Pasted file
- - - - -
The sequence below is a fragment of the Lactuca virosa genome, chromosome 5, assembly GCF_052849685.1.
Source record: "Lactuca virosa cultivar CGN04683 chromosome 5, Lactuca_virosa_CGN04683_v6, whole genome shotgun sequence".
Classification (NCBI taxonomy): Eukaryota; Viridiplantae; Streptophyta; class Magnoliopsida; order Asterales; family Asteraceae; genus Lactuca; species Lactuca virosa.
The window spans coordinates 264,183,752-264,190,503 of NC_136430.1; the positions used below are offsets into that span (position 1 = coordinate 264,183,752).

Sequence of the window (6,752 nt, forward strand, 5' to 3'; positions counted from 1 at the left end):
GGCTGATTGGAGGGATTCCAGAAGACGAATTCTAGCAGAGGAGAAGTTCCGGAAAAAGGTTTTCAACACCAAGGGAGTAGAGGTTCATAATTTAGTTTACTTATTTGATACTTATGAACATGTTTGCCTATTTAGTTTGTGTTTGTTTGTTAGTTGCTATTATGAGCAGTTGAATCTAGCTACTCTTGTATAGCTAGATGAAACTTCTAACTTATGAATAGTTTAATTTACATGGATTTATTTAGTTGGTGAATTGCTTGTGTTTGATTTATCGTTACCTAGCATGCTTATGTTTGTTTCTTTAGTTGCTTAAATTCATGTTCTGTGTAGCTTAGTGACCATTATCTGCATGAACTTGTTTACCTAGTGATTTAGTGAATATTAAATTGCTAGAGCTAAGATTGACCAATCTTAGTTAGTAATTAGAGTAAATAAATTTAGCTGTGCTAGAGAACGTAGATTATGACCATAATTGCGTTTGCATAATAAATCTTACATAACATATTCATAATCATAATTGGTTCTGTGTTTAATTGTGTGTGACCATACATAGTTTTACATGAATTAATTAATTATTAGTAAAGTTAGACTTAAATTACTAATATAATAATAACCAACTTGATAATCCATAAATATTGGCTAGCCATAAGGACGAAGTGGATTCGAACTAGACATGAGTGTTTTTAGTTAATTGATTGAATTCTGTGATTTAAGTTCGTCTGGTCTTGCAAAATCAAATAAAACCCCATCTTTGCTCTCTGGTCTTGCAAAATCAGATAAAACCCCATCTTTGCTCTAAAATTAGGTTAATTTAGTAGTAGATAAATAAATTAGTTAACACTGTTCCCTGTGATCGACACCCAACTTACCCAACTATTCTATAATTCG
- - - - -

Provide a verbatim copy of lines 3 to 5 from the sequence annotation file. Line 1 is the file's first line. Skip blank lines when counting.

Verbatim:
Classification (NCBI taxonomy): Eukaryota; Viridiplantae; Streptophyta; class Magnoliopsida; order Asterales; family Asteraceae; genus Lactuca; species Lactuca virosa.
The window spans coordinates 264,183,752-264,190,503 of NC_136430.1; the positions used below are offsets into that span (position 1 = coordinate 264,183,752).

Sequence of the window (6,752 nt, forward strand, 5' to 3'; positions counted from 1 at the left end):